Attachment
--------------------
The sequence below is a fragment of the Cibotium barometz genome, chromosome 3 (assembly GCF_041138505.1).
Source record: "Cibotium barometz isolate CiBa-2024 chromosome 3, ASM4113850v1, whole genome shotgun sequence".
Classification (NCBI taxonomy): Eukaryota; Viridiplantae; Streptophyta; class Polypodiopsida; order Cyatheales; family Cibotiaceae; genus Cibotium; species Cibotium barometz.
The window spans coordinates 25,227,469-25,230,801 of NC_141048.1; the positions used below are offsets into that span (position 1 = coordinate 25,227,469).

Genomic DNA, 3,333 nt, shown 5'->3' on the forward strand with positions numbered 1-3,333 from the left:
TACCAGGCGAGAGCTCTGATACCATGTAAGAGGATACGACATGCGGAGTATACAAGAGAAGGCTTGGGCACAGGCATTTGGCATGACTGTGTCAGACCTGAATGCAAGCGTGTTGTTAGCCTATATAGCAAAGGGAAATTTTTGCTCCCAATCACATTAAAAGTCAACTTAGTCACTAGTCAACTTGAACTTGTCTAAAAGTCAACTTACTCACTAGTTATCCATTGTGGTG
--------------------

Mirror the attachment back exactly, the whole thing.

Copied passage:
The sequence below is a fragment of the Cibotium barometz genome, chromosome 3 (assembly GCF_041138505.1).
Source record: "Cibotium barometz isolate CiBa-2024 chromosome 3, ASM4113850v1, whole genome shotgun sequence".
Classification (NCBI taxonomy): Eukaryota; Viridiplantae; Streptophyta; class Polypodiopsida; order Cyatheales; family Cibotiaceae; genus Cibotium; species Cibotium barometz.
The window spans coordinates 25,227,469-25,230,801 of NC_141048.1; the positions used below are offsets into that span (position 1 = coordinate 25,227,469).

Genomic DNA, 3,333 nt, shown 5'->3' on the forward strand with positions numbered 1-3,333 from the left:
TACCAGGCGAGAGCTCTGATACCATGTAAGAGGATACGACATGCGGAGTATACAAGAGAAGGCTTGGGCACAGGCATTTGGCATGACTGTGTCAGACCTGAATGCAAGCGTGTTGTTAGCCTATATAGCAAAGGGAAATTTTTGCTCCCAATCACATTAAAAGTCAACTTAGTCACTAGTCAACTTGAACTTGTCTAAAAGTCAACTTACTCACTAGTTATCCATTGTGGTG